Watch below.


Royal Oak gets web-savvy parking meters

You know the future is now when even the dreaded parking meter has an app and happily accepts internet transactions.


The sticker represents Royal Oak’s partnership with Parkmobile, a parking payment provider that allows visitors to conduct parking transactions via their smart phones. Users can pay for parking through the internet, a mobile application or a toll-free number.

There also are options for users to receive alerts to notify them when the time on the meter is set to expire.

Read the rest here.

DDOT to get 80 new buses, real-time app

Detroit bus service is entering the new millennium with a fleet of new buses outfitted with GPS technology and an app for riders.


"The city says 10 of the buses from the fresh fleet will be longer, 60-foot articulated buses that provide additional capacity on DDOT's busiest routes. The other 70 will be standard 40-foot buses. The new fleet arrives thanks to a $38 million in federal grants, with the Michigan Department of Transportation kicking in the necessary amount in local matching funds. "

Read the rest here.

How Southfield became a suburb to watch

Local press stalwart Jack Lessenberry sings praises to Southfield's surprising successes.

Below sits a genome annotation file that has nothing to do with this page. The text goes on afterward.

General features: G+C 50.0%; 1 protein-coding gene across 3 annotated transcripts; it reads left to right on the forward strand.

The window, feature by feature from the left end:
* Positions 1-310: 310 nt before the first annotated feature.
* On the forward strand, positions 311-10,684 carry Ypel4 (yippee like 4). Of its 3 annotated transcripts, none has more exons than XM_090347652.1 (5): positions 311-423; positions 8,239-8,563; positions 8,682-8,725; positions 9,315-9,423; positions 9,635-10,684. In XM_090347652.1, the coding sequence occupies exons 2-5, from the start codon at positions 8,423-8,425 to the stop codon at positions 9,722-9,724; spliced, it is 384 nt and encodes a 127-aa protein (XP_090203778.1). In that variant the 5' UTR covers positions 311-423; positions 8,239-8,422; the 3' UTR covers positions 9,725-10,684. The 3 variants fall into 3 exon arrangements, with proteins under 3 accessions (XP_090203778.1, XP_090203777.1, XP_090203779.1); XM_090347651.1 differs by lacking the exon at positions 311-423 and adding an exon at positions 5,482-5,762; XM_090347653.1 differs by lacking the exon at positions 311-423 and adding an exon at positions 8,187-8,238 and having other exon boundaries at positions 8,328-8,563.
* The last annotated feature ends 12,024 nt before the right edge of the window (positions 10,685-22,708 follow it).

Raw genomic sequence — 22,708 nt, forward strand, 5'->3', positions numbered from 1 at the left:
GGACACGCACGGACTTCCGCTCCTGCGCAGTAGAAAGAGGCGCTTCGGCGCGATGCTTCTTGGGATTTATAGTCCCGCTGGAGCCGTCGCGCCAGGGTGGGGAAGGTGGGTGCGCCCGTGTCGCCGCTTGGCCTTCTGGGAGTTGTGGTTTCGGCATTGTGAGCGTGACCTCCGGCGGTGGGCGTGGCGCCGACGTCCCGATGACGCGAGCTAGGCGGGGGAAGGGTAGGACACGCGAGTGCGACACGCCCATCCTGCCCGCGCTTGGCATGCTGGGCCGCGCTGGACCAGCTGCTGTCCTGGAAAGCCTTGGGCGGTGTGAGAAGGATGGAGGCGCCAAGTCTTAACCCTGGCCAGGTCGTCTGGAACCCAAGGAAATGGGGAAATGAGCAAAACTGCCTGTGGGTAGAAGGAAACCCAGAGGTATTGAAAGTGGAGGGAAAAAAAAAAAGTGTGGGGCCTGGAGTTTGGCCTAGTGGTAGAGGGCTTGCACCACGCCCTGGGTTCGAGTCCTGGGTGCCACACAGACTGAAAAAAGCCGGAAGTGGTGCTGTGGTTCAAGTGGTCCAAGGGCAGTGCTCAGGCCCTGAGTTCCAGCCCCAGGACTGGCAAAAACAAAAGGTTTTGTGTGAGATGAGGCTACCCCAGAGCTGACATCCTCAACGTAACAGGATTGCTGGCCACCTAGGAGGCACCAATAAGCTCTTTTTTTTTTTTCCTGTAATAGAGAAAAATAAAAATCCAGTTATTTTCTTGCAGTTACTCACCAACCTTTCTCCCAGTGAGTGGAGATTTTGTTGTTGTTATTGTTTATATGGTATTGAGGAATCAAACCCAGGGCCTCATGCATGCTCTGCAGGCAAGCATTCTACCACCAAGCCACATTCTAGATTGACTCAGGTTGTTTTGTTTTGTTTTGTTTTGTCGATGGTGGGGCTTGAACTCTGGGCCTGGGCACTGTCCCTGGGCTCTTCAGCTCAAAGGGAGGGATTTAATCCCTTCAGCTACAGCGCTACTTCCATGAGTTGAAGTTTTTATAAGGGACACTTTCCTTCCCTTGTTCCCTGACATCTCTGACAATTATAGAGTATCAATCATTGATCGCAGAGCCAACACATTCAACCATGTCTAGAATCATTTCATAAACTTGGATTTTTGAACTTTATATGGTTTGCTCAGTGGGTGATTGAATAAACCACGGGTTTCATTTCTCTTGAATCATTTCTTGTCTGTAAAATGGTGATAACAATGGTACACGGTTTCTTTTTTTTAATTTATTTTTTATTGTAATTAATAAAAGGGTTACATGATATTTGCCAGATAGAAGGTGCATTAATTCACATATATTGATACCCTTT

"Today, Southfield’s neighborhoods are neat and well-kept. Ranch and two-story houses are on leafy streets a few blocks from the office towers across from the city’s civic center.

Southfield has a huge, impressive new library that other suburbs envy. While there are concerns about the city’s public schools, there has not been the enrollment collapse Detroit schools have experienced.

Southfield’s ethnic transformation has been nearly as dramatic as Detroit’s. The population was less than 1 percent black in 1970. Twenty years later, it was 29 percent."

Read the rest here.

How housing stock can influence the fate of an inner ring suburb

While many people understand the longterm impacts of white flight on inner ring communities, what's less obvious is how the post-war housing stock in these communities are gravely impaction their economic future.


But what’s not being discussed is how this racial tension is happening in some inner ring suburbs and not others. And one of the factors that may be contributing in a strange way is the housing stock in some of those suburbs. And not just the age. The problem is that in some of these suburbs all the housing was built at once, and it is all getting old and unsaleable at the same time — and no new housing is being built to take its place.

The suburbs that seem to be falling victim to quick decline (and the subsequent racial divides) are the ones that had most of their housing built between the end of World War II and 1959. About 60 percent of Ferguson’s housing was built in that time frame, meaning that these old houses are now wearing out all at once, hitting the point where they are not appealing to most new home buyers, regardless of race.

Read the rest here.